Questions of legitimacy and motivations behind the Crazy Horse Memorial have persisted for nearly seventy years
In 1948, Korczak Ziolkowski began construction of the Crazy Horse Memorial in the Black Hills mountain range of South Dakota. If completed it would stand as the largest sculpture in the world, 641 feet long and 541 feet high.
Yet after eight decades of supposedly continuous work all that has been carved of this Native American chief atop his eponymous horse is his face and a hole bored through the mountain around where his armpit would be.
The Crazy Horse Memorial as of May 2017
The long delay and key role of Ziolkowski’s family in continuing the project has led to heated debate over who the Crazy Horse memorial is for, and whether there is even any desire to finish the sculpture.
The historic figure of Crazy Horse led victorious forces at the Battle of Little Bighorn and died in 1877 after being literally stabbed in the back by a federal soldier following his surrender. That this monument to a figure legendary among the Lakota Indian community is located fifteen miles northeast of Mount Rushmore positions Crazy Horse as a counterweight to a sculpture of pure American pomposity and manifest destiny.
A controversy surrounding both Rushmore and the Crazy Horse Memorial is their carving from mountainsides sacred to the Native American community. Russell Means, an activist of the same Lakota tribe as Crazy Horse, considers his memorial a desecration akin to carving up Mount Zion.
Today, numerous descendants of Crazy Horse remain opposed to the idea of a giant sculpture. One reason is the humility of Crazy Horse, who was never known to be photographed and requested his burial site be kept anonymous. Another is that the memorial was commissioned by Lakota Chief Henry Standing Bear, without consulting Crazy Horse family members.
Ziolkowski died in 1982, but plans to complete the gargantuan sculpture live on through his family. His wife Ruth worked for the Crazy Horse Memorial Foundation until her death in 2014, and to this day many of his children and grandchildren are involved with the project. Income from visitors to the site, which includes a museum and learning centre, amounts to around $15 million a year (Native Americans have free admission).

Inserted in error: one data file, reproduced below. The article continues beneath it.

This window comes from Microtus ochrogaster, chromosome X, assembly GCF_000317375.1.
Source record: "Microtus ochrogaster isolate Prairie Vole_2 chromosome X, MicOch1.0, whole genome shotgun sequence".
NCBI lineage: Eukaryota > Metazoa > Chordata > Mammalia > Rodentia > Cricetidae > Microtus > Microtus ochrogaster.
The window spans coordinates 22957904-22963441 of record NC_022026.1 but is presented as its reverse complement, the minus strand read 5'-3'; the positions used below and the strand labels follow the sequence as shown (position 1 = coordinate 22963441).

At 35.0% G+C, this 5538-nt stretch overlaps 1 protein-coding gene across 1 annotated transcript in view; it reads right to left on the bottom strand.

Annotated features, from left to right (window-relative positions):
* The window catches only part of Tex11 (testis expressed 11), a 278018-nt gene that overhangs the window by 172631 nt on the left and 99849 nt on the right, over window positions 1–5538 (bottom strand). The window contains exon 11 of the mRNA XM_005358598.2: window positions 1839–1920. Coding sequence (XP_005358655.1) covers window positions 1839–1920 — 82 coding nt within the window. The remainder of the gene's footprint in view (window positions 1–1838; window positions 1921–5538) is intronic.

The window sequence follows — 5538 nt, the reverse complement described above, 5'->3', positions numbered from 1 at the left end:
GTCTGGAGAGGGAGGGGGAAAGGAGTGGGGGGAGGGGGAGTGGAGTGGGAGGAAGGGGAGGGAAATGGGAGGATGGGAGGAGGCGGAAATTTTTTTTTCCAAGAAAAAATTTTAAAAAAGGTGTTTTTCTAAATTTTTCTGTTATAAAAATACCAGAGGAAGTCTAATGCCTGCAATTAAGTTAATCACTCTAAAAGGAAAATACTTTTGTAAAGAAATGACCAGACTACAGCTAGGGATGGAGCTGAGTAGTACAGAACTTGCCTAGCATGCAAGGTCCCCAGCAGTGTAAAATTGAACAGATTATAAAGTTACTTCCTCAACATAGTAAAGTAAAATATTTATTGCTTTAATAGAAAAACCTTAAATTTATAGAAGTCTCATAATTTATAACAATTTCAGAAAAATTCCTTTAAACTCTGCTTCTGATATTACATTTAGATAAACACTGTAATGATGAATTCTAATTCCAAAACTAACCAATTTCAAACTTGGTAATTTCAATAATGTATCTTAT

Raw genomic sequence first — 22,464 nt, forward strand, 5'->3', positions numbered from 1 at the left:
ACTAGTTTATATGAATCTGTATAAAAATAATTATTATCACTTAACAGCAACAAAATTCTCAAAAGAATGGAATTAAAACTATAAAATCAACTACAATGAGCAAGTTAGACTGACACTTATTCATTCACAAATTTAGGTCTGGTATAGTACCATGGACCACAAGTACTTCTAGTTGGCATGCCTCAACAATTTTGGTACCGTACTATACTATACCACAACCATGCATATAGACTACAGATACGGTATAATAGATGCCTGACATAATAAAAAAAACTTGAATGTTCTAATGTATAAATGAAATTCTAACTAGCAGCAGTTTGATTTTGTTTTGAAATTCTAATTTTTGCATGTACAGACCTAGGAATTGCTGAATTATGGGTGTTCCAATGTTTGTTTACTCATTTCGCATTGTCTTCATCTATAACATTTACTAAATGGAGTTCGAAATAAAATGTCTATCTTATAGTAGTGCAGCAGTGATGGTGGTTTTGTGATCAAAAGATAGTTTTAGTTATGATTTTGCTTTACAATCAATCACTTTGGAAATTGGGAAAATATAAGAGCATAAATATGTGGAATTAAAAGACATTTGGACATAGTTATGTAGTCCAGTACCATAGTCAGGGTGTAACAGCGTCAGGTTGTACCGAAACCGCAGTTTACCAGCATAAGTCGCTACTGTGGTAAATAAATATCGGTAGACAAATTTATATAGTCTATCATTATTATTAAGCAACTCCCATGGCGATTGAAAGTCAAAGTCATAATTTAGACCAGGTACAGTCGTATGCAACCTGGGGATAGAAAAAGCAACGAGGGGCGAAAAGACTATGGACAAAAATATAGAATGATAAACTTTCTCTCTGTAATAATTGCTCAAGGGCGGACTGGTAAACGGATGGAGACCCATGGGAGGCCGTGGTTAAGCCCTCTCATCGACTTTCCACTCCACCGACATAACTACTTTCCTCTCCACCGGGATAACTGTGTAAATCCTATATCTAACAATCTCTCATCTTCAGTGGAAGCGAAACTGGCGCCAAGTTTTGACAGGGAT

The Ziolkowski family continue to refuse government grants towards the construction of the monument. Korczak Ziolkowski took this stance after the Mount Rushmore project, which he briefly worked on, stumbled due to the fickle nature of federal intervention. Henry Standing Bear also had an understandable distrust of American government, since their reneging on the Treaty of Fort Laramie that had granted the entire Black Hills region in which Rushmore and Crazy Horse Memorial are located to Native Americans.
Yet with federal assistance, the presidential faces of Rushmore were completed in twelve years between 1927 and 1939. Federal grants to Crazy Horse would result in the Ziolkowski family losing autonomy over the site and its income, and an obligation to finally complete the project.
While this chiselled mountain-face is apparently a memorial to Crazy Horse, a tour of the museum will see as much if not more focus on Korczak Ziolkowski. The Pine Hills region is home to some of the most impoverished Native American communities in the United States, yet a New York Times article in 2012 noted that at the time the Crazy Horse Memorial Foundation hired more descendants of Ziolkowski than Native Americans.
Patrons of the Crazy Horse Memorial Foundation can point to outreach activities such as a summer programme for Native American students, and plans to accommodate onsite a branch of the University of South Dakota. While it may seem strange that a Polish-American family operate a site commemorating a Native American hero, they began with the blessing of a Lakota Chief and are making effort to connect with the Native American community.
Henry Standing Bear, who died in 1953, did not authorize the project with the intention of creating a family dynasty. Whatever the lofty goals of the Crazy Horse Memorial Foundation, questions remain over eight decades of Ziolkowskis taking revenue from a mountain sacred to Native Americans and a figure who expressed no desire to be memorialized in such an ostentatious fashion.